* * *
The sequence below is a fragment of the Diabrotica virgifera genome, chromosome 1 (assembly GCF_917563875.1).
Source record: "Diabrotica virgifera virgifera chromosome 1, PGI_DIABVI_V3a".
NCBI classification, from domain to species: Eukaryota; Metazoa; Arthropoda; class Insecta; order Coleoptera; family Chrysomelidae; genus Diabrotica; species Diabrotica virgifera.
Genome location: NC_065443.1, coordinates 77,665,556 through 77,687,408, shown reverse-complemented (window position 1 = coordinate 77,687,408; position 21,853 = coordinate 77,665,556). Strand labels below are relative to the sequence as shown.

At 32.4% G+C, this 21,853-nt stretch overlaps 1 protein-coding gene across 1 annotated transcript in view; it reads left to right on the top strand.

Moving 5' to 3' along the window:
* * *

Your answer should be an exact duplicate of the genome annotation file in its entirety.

The sequence below is a fragment of the Diabrotica virgifera genome, chromosome 1 (assembly GCF_917563875.1).
Source record: "Diabrotica virgifera virgifera chromosome 1, PGI_DIABVI_V3a".
NCBI classification, from domain to species: Eukaryota; Metazoa; Arthropoda; class Insecta; order Coleoptera; family Chrysomelidae; genus Diabrotica; species Diabrotica virgifera.
Genome location: NC_065443.1, coordinates 77,665,556 through 77,687,408, shown reverse-complemented (window position 1 = coordinate 77,687,408; position 21,853 = coordinate 77,665,556). Strand labels below are relative to the sequence as shown.

At 32.4% G+C, this 21,853-nt stretch overlaps 1 protein-coding gene across 1 annotated transcript in view; it reads left to right on the top strand.

Moving 5' to 3' along the window: